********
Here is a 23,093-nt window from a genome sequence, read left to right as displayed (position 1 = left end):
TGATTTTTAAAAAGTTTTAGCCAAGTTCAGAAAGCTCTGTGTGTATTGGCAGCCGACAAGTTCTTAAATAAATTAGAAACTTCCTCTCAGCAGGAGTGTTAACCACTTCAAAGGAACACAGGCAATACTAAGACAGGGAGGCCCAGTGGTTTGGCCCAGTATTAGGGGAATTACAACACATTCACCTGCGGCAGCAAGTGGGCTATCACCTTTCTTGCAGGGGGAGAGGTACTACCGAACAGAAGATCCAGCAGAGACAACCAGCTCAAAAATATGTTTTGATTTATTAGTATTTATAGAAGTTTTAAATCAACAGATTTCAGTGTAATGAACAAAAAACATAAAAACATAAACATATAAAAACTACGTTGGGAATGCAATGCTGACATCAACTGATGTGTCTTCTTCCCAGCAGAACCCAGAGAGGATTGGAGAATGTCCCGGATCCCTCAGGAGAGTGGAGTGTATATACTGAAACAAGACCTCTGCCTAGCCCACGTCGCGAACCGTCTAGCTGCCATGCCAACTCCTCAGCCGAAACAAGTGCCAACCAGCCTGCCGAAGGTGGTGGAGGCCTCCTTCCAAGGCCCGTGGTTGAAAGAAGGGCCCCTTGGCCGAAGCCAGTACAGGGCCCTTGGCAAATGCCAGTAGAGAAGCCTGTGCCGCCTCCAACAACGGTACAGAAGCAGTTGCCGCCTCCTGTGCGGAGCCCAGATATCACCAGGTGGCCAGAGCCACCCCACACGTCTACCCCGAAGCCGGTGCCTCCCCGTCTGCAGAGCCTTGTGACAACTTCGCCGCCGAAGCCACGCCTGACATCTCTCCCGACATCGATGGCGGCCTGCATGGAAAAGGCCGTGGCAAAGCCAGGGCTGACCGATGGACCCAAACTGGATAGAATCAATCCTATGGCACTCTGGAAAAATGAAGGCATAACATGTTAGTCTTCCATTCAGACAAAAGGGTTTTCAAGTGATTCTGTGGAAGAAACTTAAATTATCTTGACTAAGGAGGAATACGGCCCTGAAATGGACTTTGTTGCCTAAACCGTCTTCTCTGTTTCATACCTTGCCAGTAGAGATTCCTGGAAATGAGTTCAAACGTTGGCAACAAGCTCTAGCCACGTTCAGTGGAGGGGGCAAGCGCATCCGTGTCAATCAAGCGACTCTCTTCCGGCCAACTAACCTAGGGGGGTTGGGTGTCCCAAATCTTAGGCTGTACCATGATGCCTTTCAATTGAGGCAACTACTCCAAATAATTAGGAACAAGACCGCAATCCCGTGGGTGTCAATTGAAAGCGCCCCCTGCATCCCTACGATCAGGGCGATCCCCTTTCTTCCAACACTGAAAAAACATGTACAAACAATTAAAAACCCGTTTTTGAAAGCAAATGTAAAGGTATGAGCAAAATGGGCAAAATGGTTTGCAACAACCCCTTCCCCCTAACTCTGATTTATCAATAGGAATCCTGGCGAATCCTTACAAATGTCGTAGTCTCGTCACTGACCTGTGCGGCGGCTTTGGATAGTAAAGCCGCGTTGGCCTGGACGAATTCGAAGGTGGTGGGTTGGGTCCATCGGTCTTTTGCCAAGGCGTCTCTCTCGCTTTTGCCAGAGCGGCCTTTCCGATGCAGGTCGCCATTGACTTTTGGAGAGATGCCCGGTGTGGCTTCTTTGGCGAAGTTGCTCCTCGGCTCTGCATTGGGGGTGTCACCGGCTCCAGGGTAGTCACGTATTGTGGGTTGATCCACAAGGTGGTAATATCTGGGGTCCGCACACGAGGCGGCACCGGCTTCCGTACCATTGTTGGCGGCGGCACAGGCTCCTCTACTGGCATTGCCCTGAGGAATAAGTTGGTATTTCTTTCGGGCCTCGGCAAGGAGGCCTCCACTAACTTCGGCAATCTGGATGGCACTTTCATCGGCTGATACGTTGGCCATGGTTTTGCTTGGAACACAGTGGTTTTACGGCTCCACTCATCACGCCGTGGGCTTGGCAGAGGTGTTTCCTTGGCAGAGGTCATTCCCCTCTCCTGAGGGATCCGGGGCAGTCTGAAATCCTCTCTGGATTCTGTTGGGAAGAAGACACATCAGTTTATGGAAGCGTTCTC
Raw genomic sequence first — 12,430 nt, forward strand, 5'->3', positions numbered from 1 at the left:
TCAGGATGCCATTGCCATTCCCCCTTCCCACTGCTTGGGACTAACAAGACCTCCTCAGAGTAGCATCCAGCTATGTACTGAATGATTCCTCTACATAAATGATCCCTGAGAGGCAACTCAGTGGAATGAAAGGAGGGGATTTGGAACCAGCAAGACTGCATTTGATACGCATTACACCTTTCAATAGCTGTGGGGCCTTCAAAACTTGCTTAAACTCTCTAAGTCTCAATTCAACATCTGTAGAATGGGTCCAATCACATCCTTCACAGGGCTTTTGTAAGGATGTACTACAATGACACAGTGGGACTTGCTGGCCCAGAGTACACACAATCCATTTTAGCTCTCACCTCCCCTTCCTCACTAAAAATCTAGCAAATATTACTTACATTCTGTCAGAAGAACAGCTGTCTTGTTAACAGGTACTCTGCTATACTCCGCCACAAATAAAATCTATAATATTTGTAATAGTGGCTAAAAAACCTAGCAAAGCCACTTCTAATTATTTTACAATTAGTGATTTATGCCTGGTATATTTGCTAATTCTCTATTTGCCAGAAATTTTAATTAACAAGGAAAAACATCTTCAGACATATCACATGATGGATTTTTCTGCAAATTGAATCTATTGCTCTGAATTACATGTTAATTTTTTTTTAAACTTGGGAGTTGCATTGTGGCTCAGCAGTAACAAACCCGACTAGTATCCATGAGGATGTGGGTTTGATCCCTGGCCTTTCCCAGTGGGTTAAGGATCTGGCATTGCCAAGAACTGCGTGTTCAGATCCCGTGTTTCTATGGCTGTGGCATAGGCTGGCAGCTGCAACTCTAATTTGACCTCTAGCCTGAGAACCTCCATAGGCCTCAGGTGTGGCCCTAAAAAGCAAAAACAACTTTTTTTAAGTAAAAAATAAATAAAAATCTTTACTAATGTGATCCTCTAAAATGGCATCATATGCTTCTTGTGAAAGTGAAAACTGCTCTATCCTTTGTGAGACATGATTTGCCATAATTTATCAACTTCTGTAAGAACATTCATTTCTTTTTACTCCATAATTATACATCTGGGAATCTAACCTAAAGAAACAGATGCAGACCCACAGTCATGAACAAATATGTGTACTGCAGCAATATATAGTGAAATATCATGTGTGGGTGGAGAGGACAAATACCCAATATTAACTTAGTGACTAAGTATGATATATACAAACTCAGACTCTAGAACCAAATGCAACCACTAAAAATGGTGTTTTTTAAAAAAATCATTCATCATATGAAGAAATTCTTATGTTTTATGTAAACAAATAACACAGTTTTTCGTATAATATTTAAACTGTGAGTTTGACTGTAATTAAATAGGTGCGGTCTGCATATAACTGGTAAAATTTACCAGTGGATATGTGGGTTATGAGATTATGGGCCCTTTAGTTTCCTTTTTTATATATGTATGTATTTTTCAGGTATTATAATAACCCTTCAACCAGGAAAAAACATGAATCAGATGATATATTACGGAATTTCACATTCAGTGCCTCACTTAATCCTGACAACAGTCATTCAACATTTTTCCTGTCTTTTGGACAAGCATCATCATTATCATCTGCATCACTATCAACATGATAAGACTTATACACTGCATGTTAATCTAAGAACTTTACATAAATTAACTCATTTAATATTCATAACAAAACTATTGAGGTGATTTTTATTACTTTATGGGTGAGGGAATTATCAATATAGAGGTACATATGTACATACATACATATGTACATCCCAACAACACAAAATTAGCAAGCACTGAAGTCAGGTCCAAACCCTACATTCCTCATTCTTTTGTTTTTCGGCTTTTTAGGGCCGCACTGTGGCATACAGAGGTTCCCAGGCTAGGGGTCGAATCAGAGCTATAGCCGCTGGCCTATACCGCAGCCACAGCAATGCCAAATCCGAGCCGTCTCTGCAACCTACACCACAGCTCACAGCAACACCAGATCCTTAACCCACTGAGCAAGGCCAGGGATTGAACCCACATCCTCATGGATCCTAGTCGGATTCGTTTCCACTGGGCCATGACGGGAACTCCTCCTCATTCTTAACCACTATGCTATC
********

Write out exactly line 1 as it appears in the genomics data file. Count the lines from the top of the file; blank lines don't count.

Here is a 23,093-nt window from a genome sequence, read left to right as displayed (position 1 = left end):